Builders Talk Energy Code Obstacles

January 14, 2019
Low-angle shot of power transformer
Photo: Unsplash/Shane Rounce

Cost and the shortage of labor were recently cited as the top two challenges builders face when constructing new homes to meet energy codes, according to new survey data.

The chief concern cited was the cost of meeting the codes, reported by 31 percent of respondents in Home Innovations Research Labs' Omnibus Survey of 300 U.S. home builders. The skilled labor shortage was of top concern to 15 percent of respondents, while interestingly, 14 percent of respondents say they have "no issue" meeting energy codes when building new homes. Those without issues say they are already building new homes that surpass energy code minimums, so their current methods and products remain in place.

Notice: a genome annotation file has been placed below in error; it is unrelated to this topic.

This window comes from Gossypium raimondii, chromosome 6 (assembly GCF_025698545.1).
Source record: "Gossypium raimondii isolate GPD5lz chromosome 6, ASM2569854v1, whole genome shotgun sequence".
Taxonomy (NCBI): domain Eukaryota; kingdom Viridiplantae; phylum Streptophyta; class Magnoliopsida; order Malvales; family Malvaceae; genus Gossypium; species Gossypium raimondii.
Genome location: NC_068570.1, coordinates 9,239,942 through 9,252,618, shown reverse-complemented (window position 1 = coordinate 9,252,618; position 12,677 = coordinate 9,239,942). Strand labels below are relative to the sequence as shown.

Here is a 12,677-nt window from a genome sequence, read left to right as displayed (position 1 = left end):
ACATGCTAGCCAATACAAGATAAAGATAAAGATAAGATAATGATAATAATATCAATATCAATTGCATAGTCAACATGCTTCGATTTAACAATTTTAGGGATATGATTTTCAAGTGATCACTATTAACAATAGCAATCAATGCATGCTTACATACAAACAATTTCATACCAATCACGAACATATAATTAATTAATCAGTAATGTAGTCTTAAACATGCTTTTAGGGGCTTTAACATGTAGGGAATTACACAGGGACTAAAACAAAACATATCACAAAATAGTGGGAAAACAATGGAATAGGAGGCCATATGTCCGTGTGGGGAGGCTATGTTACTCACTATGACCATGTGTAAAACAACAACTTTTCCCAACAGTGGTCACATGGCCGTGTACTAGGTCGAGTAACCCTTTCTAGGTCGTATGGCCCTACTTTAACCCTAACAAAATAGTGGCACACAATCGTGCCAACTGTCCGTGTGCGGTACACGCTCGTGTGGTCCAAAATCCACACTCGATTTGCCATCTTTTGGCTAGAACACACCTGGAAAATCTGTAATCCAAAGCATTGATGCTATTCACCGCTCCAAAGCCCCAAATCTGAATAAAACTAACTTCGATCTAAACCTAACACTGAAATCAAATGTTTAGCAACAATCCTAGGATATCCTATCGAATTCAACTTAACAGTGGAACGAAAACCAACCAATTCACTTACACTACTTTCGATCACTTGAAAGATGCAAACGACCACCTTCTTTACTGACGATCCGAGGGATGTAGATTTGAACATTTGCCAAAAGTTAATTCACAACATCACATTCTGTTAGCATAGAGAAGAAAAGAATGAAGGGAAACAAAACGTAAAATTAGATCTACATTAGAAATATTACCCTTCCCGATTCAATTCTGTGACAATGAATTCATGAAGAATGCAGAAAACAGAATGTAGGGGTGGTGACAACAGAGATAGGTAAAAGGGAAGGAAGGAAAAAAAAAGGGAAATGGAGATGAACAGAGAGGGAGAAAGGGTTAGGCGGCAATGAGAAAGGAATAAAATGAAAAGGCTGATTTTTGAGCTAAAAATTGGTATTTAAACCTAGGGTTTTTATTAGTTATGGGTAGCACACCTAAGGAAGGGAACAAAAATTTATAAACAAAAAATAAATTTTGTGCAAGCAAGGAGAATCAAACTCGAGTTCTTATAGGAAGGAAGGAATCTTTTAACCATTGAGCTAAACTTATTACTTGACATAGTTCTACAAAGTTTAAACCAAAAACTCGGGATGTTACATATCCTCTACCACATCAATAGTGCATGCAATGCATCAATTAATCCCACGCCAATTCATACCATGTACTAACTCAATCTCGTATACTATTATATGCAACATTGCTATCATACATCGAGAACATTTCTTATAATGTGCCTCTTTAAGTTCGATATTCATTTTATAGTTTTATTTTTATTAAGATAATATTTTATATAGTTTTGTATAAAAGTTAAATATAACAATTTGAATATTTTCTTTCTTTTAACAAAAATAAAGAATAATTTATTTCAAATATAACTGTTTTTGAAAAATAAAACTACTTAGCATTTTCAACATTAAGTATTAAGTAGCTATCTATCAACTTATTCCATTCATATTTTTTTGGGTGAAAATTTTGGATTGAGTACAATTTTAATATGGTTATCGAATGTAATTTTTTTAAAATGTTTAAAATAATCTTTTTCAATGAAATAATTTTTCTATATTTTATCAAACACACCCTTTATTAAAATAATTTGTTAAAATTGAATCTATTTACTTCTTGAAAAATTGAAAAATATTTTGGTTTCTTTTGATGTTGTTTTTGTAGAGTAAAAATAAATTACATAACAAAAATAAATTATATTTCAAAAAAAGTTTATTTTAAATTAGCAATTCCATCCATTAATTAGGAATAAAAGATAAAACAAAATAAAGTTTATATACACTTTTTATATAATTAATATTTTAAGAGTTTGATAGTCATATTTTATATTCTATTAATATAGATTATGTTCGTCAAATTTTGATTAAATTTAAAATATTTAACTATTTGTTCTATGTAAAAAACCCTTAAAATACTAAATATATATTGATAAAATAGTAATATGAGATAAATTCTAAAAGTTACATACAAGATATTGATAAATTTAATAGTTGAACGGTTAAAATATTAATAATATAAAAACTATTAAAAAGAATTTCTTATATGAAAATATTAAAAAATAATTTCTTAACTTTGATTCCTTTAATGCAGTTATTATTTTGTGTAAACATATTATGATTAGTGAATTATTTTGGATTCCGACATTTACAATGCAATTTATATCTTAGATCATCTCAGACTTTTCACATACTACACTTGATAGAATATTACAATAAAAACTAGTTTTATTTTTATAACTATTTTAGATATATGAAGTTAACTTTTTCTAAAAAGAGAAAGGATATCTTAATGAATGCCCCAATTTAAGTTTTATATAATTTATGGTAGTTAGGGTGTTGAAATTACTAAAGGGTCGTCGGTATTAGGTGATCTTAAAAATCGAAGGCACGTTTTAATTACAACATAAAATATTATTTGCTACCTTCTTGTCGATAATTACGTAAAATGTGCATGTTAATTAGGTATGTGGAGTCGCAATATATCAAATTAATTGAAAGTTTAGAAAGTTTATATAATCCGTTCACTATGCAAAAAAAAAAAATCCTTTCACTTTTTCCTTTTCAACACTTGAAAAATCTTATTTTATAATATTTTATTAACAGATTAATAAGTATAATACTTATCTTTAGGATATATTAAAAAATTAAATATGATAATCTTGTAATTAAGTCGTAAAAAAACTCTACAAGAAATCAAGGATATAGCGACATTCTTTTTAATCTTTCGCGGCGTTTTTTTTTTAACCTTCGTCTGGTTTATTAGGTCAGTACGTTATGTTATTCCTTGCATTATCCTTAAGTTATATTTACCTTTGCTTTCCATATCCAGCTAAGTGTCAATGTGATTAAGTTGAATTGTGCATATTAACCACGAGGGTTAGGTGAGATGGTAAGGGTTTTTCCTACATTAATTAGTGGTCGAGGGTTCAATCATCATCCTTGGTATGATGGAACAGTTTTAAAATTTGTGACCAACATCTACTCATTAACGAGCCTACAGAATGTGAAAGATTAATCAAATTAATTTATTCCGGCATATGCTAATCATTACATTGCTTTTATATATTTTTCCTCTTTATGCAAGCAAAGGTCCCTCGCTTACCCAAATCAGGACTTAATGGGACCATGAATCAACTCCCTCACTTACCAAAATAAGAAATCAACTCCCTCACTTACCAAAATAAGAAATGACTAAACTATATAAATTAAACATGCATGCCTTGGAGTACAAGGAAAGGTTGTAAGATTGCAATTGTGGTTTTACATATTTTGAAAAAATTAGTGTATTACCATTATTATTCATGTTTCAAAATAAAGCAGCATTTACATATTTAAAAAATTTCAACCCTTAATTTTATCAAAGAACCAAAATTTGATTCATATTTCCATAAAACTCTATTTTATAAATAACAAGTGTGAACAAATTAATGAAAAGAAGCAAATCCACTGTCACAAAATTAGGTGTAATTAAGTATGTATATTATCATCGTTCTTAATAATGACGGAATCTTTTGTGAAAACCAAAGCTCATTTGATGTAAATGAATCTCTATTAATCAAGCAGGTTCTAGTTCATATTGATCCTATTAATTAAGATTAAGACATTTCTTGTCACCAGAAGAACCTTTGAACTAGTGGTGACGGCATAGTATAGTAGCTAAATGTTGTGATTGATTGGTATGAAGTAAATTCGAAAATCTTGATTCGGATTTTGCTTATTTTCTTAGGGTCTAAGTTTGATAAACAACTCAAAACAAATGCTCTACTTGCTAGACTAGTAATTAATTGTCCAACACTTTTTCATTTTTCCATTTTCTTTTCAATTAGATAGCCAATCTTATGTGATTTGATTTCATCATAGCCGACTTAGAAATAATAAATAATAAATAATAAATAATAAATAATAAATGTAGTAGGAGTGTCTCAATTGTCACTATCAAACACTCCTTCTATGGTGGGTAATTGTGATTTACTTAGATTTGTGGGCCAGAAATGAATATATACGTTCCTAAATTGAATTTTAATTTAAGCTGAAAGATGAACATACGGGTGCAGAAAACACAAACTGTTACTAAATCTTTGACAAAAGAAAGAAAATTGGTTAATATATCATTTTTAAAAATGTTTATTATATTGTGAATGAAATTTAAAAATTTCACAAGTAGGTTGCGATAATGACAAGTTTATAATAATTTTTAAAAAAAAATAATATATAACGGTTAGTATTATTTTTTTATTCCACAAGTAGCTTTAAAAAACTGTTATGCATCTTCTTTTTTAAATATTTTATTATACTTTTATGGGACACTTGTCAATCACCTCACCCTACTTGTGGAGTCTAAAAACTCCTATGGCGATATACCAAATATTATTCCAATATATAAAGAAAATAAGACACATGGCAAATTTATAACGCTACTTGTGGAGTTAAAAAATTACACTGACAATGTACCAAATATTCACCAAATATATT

The first response dealing with the actual performance and function of the home was “Airtightness,” with 10 percent of respondents citing this as their biggest challenge. Builders described issues with airtightness of homes ranging from inability to meet current air change requirements, to those believing building homes “too tight” introduced moisture or ventilation issues, particularly in very humid climates.

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